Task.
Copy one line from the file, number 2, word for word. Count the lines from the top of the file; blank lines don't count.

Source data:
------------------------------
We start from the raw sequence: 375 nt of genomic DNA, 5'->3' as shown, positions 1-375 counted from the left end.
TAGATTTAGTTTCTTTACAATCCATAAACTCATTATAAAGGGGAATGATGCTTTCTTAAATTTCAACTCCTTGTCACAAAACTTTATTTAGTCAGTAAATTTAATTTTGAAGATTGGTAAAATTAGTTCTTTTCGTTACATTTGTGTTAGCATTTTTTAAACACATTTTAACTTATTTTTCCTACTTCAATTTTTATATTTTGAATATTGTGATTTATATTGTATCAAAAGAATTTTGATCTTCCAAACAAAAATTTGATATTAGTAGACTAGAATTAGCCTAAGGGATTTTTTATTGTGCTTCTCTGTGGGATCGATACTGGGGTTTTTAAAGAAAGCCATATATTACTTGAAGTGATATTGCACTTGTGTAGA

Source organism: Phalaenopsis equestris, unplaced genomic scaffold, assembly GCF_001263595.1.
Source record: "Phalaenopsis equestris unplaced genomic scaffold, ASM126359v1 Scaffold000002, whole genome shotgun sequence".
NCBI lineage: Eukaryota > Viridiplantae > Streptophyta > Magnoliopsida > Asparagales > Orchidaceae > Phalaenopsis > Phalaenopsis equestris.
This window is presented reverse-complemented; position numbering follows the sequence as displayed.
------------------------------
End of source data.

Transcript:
TAGATTTAGTTTCTTTACAATCCATAAACTCATTATAAAGGGGAATGATGCTTTCTTAAATTTCAACTCCTTGTCACAAAACTTTATTTAGTCAGTAAATTTAATTTTGAAGATTGGTAAAATTAGTTCTTTTCGTTACATTTGTGTTAGCATTTTTTAAACACATTTTAACTTATTTTTCCTACTTCAATTTTTATATTTTGAATATTGTGATTTATATTGTATCAAAAGAATTTTGATCTTCCAAACAAAAATTTGATATTAGTAGACTAGAATTAGCCTAAGGGATTTTTTATTGTGCTTCTCTGTGGGATCGATACTGGGGTTTTTAAAGAAAGCCATATATTACTTGAAGTGATATTGCACTTGTGTAGA